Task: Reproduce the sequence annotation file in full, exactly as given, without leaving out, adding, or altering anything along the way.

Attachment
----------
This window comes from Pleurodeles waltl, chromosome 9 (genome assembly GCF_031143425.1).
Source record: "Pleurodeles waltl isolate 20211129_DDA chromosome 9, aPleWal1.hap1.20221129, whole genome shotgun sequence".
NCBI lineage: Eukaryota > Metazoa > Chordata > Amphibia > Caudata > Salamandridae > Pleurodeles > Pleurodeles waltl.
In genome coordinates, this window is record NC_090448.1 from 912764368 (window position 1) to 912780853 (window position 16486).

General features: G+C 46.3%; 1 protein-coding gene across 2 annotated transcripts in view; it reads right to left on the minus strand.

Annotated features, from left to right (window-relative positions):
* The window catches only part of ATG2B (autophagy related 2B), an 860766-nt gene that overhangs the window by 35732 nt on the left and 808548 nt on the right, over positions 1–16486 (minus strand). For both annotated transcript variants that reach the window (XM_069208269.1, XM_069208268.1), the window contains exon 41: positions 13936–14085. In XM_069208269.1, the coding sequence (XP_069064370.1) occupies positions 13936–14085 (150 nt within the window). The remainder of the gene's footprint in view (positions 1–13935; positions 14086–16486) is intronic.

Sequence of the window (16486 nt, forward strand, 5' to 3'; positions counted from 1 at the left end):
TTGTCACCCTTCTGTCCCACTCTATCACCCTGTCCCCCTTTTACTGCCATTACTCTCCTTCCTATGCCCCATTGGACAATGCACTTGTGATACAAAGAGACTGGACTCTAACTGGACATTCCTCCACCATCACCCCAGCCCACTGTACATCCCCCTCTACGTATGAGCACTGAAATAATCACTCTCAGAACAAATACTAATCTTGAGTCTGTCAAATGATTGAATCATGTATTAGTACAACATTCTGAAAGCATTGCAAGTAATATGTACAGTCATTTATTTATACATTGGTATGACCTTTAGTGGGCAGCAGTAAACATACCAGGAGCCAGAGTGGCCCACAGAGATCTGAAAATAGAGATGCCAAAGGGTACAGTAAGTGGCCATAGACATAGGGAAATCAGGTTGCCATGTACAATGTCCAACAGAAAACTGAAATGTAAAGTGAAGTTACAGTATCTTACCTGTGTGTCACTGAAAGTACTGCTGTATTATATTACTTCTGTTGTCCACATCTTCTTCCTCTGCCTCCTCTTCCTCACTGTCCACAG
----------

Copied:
This window comes from Pleurodeles waltl, chromosome 9 (genome assembly GCF_031143425.1).
Source record: "Pleurodeles waltl isolate 20211129_DDA chromosome 9, aPleWal1.hap1.20221129, whole genome shotgun sequence".
NCBI lineage: Eukaryota > Metazoa > Chordata > Amphibia > Caudata > Salamandridae > Pleurodeles > Pleurodeles waltl.
In genome coordinates, this window is record NC_090448.1 from 912764368 (window position 1) to 912780853 (window position 16486).

General features: G+C 46.3%; 1 protein-coding gene across 2 annotated transcripts in view; it reads right to left on the minus strand.

Annotated features, from left to right (window-relative positions):
* The window catches only part of ATG2B (autophagy related 2B), an 860766-nt gene that overhangs the window by 35732 nt on the left and 808548 nt on the right, over positions 1–16486 (minus strand). For both annotated transcript variants that reach the window (XM_069208269.1, XM_069208268.1), the window contains exon 41: positions 13936–14085. In XM_069208269.1, the coding sequence (XP_069064370.1) occupies positions 13936–14085 (150 nt within the window). The remainder of the gene's footprint in view (positions 1–13935; positions 14086–16486) is intronic.

Sequence of the window (16486 nt, forward strand, 5' to 3'; positions counted from 1 at the left end):
TTGTCACCCTTCTGTCCCACTCTATCACCCTGTCCCCCTTTTACTGCCATTACTCTCCTTCCTATGCCCCATTGGACAATGCACTTGTGATACAAAGAGACTGGACTCTAACTGGACATTCCTCCACCATCACCCCAGCCCACTGTACATCCCCCTCTACGTATGAGCACTGAAATAATCACTCTCAGAACAAATACTAATCTTGAGTCTGTCAAATGATTGAATCATGTATTAGTACAACATTCTGAAAGCATTGCAAGTAATATGTACAGTCATTTATTTATACATTGGTATGACCTTTAGTGGGCAGCAGTAAACATACCAGGAGCCAGAGTGGCCCACAGAGATCTGAAAATAGAGATGCCAAAGGGTACAGTAAGTGGCCATAGACATAGGGAAATCAGGTTGCCATGTACAATGTCCAACAGAAAACTGAAATGTAAAGTGAAGTTACAGTATCTTACCTGTGTGTCACTGAAAGTACTGCTGTATTATATTACTTCTGTTGTCCACATCTTCTTCCTCTGCCTCCTCTTCCTCACTGTCCACAG